Finding Authenticity and Belonging in an Asian Church

Written by Andrea Nwabuike

When people discover that I attend a predominantly Korean church, they often respond with an abrupt conversation change or a direct interrogation. Why would a Black woman attend an Asian church?

The simple answer is that just before the pandemic, a pastor I follow on Instagram posted an invitation to attend his cousin’s church plant in Mississauga, Ont. Upon my first visit, I was greeted with such warmth and kindness that I decided to stay. But with space for deeper reflection, there is a more nuanced explanation behind my decision to make a Korean church my home.

I am familiar with the experience of being the only Black person in the room. In my undergraduate psychology program of 150 students, I was one of two Black students. During my first job out of school I was the only Black counsellor in the office. Being the only Black girl came with moments of discomfort, awkwardness, and loneliness. I was more conscious of how I dressed, the way I styled my hair, and how I spoke, fearful of validating negative stereotypes or garnering unwanted attention.

But I could always return to a Black home, church, and friend group where the cultural nuances of my identity were understood and accepted. My Black family and peers became a safe base where I could retreat to process my “only Black person” experiences. They empowered me to pursue my interests and passions, regardless of what rooms they would lead me to.

When the time came for me to leave my family’s church, I did so with the assurance that the Black community that had shaped and nurtured my faith would always be there to support and encourage me. My desire was not to leave the Black church, a community that has shown me the beauty of a vibrant prayer life and unwavering faith, but to find a community that best aligned with my God-given vision for ministry and service. In His wisdom, and perhaps humour, God saw it fit to place me in a community with Asian-Canadian brothers and sisters. Their perspectives have challenged and comforted me in the exact ways I have needed in this season of my life.

A friend from church recently remarked that our congregation is an odd mix of people who have no reason to be friends outside of our common commitment to knowing God more deeply. The gospel has the power to bring about intimate connections and friendships between unlikely people. I love hearing conversations in Korean before and after the worship service. It is a gift when my church family feels safe enough to share about the aspects of their culture that they struggle with, the generational wounds and trauma that bear a culturally specific hue.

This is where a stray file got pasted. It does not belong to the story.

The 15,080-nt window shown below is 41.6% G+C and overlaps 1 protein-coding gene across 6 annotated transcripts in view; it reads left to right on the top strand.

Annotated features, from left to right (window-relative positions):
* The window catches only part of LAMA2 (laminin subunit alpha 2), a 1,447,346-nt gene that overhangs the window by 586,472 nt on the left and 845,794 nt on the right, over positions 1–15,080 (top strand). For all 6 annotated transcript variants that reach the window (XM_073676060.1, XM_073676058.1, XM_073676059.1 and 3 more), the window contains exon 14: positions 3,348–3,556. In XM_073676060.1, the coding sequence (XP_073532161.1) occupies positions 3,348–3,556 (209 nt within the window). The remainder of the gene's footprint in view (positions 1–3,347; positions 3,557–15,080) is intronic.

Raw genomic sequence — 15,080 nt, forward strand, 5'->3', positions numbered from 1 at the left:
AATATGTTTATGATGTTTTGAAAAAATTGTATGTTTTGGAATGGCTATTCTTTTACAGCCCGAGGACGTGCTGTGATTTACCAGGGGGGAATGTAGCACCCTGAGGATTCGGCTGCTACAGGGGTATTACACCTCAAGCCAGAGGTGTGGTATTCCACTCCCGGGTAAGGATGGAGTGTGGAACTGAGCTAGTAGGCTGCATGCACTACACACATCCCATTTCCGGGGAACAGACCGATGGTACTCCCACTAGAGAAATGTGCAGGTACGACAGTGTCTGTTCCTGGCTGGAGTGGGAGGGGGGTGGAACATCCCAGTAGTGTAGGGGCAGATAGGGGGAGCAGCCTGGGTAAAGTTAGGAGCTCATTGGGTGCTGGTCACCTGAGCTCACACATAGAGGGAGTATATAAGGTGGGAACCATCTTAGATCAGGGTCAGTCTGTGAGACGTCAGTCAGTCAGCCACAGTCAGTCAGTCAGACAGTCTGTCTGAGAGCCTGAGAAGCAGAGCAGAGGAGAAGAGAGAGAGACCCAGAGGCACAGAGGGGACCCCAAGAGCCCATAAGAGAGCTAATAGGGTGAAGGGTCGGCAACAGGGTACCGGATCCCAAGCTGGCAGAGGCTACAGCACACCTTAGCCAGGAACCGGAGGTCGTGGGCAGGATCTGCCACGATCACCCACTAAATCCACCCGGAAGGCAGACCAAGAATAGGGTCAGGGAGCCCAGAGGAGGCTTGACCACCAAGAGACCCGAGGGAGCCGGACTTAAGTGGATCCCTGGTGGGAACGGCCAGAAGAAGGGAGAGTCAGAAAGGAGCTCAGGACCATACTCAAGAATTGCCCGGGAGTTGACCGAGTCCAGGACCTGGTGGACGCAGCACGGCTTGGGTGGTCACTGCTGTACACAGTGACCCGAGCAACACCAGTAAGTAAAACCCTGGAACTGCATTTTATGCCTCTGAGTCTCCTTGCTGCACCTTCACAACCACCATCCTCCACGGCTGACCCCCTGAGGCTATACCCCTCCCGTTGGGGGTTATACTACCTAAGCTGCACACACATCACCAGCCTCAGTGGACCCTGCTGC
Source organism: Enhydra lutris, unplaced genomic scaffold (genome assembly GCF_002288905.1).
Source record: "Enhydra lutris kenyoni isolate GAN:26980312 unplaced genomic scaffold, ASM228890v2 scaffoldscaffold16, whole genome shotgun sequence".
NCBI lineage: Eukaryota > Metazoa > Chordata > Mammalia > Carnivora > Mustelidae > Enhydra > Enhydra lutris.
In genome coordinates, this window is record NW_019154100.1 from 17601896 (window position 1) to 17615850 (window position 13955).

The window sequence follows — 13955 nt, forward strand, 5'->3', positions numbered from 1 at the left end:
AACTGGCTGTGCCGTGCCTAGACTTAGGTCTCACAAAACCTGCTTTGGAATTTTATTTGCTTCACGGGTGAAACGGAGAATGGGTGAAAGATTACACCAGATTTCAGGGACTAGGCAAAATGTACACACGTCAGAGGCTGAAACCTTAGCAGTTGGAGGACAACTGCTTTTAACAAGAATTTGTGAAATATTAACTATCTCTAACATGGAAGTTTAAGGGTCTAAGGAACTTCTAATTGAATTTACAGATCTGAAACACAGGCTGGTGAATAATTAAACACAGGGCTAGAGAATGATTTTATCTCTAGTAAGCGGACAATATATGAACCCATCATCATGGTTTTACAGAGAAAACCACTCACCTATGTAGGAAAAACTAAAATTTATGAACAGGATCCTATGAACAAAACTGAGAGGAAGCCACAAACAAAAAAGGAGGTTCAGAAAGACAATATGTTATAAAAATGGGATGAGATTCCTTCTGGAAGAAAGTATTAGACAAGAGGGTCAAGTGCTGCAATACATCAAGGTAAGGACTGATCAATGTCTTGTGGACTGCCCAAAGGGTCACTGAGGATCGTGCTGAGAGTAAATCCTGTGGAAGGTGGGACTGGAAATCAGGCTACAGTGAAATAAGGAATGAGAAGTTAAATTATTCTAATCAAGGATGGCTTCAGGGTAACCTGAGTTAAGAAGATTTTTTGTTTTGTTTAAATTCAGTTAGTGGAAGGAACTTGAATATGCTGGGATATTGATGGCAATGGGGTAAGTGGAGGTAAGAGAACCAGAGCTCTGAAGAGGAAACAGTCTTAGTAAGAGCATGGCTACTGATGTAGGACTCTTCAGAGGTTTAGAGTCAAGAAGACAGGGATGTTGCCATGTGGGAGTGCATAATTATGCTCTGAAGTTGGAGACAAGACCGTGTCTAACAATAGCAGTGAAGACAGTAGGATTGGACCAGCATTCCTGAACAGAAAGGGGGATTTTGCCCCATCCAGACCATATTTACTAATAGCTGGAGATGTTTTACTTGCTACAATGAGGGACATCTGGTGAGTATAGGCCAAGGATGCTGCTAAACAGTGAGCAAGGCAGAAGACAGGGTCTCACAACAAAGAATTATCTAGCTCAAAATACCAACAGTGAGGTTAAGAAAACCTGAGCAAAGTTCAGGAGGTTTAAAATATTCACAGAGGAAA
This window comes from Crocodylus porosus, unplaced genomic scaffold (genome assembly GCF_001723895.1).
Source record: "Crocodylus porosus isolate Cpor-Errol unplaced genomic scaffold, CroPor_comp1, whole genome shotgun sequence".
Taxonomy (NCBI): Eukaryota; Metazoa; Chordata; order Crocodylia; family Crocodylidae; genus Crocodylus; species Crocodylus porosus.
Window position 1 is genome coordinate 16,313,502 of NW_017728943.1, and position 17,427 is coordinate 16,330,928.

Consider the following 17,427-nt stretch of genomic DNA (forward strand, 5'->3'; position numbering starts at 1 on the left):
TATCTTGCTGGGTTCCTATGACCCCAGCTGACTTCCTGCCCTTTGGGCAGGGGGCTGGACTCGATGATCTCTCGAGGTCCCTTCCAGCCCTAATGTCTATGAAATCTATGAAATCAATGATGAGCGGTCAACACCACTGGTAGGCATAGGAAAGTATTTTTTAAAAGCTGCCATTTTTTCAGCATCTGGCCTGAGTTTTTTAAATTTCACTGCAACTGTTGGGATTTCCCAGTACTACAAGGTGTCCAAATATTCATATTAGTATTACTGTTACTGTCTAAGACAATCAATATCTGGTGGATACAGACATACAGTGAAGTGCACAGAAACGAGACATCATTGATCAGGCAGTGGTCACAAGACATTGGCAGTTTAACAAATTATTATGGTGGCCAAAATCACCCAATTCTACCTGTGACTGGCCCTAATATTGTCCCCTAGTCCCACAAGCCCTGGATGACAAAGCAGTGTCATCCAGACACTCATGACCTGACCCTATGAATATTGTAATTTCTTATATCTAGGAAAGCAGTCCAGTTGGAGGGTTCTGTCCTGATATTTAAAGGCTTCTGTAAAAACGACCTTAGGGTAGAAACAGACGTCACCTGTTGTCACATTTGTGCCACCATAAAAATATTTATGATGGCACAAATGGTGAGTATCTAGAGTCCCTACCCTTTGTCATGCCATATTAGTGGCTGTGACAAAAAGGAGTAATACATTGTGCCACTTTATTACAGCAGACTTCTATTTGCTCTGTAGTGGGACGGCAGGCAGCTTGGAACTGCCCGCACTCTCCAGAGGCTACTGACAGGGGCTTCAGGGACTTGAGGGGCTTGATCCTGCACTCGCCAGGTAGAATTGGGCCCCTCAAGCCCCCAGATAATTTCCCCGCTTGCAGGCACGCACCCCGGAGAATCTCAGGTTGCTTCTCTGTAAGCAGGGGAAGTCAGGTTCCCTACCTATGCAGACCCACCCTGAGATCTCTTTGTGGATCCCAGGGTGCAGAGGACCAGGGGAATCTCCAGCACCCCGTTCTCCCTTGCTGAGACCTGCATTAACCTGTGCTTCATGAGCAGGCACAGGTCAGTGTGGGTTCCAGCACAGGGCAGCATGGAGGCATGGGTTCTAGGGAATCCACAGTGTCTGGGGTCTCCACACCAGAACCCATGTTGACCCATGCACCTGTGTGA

My heart is especially moved when I am referred to as eonni, the Korean word women and girls use to refer to an older sister. My brothers and sisters in Christ are more than their ethnicity. They carry unique experiences, opinions, burdens, and stories that defy stereotypes and labels. And yet, it is a sign of a God-ordained intimacy and trust when they choose to share the gifts and burdens of their Korean-ness with me in the ways that feel most authentic to them.

But for all of the good, there are limits to authenticity when I am the only Black girl at a predominantly Asian church. While my peers at church can express themselves in the fullness of their ethnic identity, I sometimes run against a wall that prevents me from doing the same. I miss gospel music and the call and response of the congregation that is a given in most Black churches. I struggle to immerse myself in worship without the sound of hands clapping and tambourines ringing.

When I meet with one of my Nigerian friends for discipleship every few weeks, I freely show up with a headscarf or satin bonnet, knowing that my appearance requires no explanation. The scarf or bonnet is mutually understood as a sign that my hair is protected and ready for bed or that I simply didn’t have the energy to do anything with it. I could attend life group or church meetings with a bonnet and headscarf without fear of judgment or scrutiny. But I would likely be greeted with a comment or question, drawing attention I would rather not receive. I would have to explain something that would automatically be understood with other Black people.

The gospel creates a multi-ethnic family, but it does not erase the messiness of human family dynamics.

I feel loved and cared for by my church community. I feel free to share openly with my church brothers and sisters about my struggles and triumphs, knowing that they will grieve and celebrate with me as one of their own. I also feel that there are parts of myself that cannot be fully known or understood in this community because we have different languages, experiences, and cultures.

These tensions are not created out of intentional acts of exclusion or othering, rather they are a natural result of people from different perspectives trying to do life together. We cannot erase these tensions. Instead, we live with and through them, knowing that God is at work in the process.

Andrea Nwabuike is a Nigerian-Canadian mental health counsellor and writer living in Toronto, Ont. Read more from “Church of many cultures.”